“Hot desking and being able to allocate staff desks that are appropriately distanced and able to be reported on has become quite the flavour of the month. As we start to open up and organisations begin to think about what the new normal looks like, this has become an important consideration. This is something that Gallagher has been able to pivot for and been able to help provide compliance.”

According to Scott Fraser at Salto Australia, security for SMEs means minimizing risks without the high costs associated with implementation, management or maintenance.

“SMEs demand simplicity, ease of use, and internet-based management,” Fraser explains. “Additionally, smaller businesses often have limited experience with access management processes, so systems that encourage compliance and good practice out-of-box are preferred.”

When it comes to the features integrators need to support SMEs, Fraser says the size of a deployment doesn’t necessarily change the risks being managed, however, customer appetite for cost is typically much lower.

“Selecting solutions that offer low integration effort and compatibility with existing doors, and are simple to support with low failure rates, will make the proposal much more attractive to the customers of integrators,” he explains.

Not surprisingly for a pioneer, Salto sees the value of cloud services.

“As more business management systems move to the cloud, it’s interesting to consider the possibilities of integrating your access control with these systems as well,” says Fraser. “With cloud-based access control platforms such as SALTO KS, you can easily integrate modern keyless and wireless access management solutions with existing security and management platforms, such as CCTV, intercoms and business management systems, such as OfficeRnD for coworking spaces.

“Manufacturers like SALTO are always seeking new integration partnerships to make it easier for integrators to add value for their customers.”

How important is the management interface of an access control solution for SMEs?

“As an SME, frequently your facility management staff are wearing multiple hats,” Fraser explains. “It’s not reasonable to expect deep technical expertise in access management software. As a result, simple and intuitive user interfaces with short learning curves are essential so that your access control system doesn’t become a productivity drain.”

Fraser believes cloud-based access control solutions are a more viable proposition for SMEs than ever before.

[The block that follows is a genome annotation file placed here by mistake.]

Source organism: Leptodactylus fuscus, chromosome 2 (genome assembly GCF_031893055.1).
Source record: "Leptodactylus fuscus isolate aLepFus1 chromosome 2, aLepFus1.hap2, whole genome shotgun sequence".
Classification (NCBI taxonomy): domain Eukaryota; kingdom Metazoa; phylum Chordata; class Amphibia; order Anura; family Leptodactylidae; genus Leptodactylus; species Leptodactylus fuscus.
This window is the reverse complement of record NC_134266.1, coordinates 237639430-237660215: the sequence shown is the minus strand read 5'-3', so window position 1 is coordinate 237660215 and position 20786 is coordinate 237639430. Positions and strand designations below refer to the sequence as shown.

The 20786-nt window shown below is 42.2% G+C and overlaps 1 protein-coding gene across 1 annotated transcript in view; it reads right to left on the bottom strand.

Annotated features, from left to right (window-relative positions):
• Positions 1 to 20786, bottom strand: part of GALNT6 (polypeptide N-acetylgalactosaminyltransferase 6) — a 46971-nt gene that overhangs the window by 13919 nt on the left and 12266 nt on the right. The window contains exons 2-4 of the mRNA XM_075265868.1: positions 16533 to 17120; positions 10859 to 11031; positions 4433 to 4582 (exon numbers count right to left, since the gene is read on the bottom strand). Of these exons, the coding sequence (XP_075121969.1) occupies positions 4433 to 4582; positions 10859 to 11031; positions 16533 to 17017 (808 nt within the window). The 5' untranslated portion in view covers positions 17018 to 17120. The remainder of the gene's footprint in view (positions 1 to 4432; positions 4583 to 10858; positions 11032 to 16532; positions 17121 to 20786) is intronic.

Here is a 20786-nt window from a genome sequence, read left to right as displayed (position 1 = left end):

“With cloud, your costs should scale with your consumption – that’s one of the advantages of cloud – you only pay for what you use,” he says. “You don’t want to have great big servers sitting there waiting for hundreds of users or thousands of access points when you only have 10. Ensuring that you’re able to right-size and grow your platform with your user base is an important advantage of the business model. Connecting to other cloud-based platforms for CCTV, intercoms or business management is also relatively straightforward.

“SALTO KS doesn’t require any administration effort to maintain or manage. It is always up-to-date with the latest features via instant updates and add-ons. Being cloud-based, there’s no need to purchase software licenses, install and manage complicated and expensive IT equipment, or worry about ongoing maintenance and back-ups. Instead, sites unlock the functionality of their account with a 1-year KS subscription.”

What’s coming in the next few years in the access control space, according to Fraser?

“Cloud partnerships will be a core strategy in delivering next-generation functionality for access control,” he says. “We’ll see more feature-rich visitor management, meaning more customization of the user experience and the corresponding data you can gather from such systems. This might include federating access control to end-users, as SALTO KS Pod feature allows building managers to do.

“Post-Covid, there will also be more of an emphasis on access control supporting health and well-being – not just safety and security. Access control will need to facilitate contactless access, measures such as area occupancy limits, lockdown for quarantine and contact-tracing.

“We’ve witnessed a major shift in workplace operations this year,” Fraser says. “For many businesses who are now operating with minimal staff or a fully remote workforce, that means drastic changes to who has building or site access, when, and how employees are coming and going. Even with fewer employees actually coming into the office, there are still security risks to consider; access for regular deliveries and maintenance, updated door schedules and operating hours, as well as potentially limited access to security systems that run on localized servers.

“A modern, future-proofed access control system needs to be effective even if most of your staff is working remotely, and it must provide you with the agility to pivot real-time when the risk landscape changes. This might mean having to change access to your business immediately, lock down areas and perform complex tasks such as contact-tracing.”

Over at Hills, Andrew Zafra says the key features small medium businesses need from an access control solution include “an easy to use platform with maximum functionality to allow possibilities that are normally not available using an access control solution, such as integration with BMS, CCTV and more.

“Meanwhile, integrators should be looking for ease of installation and ability to provide a solution that has no need for a local server. The reliance on the cloud is now becoming more favoured, so they should be looking for access to the security systems through the cloud.”

Zafra argues integration is now easier for smaller electronic security applications than ever before.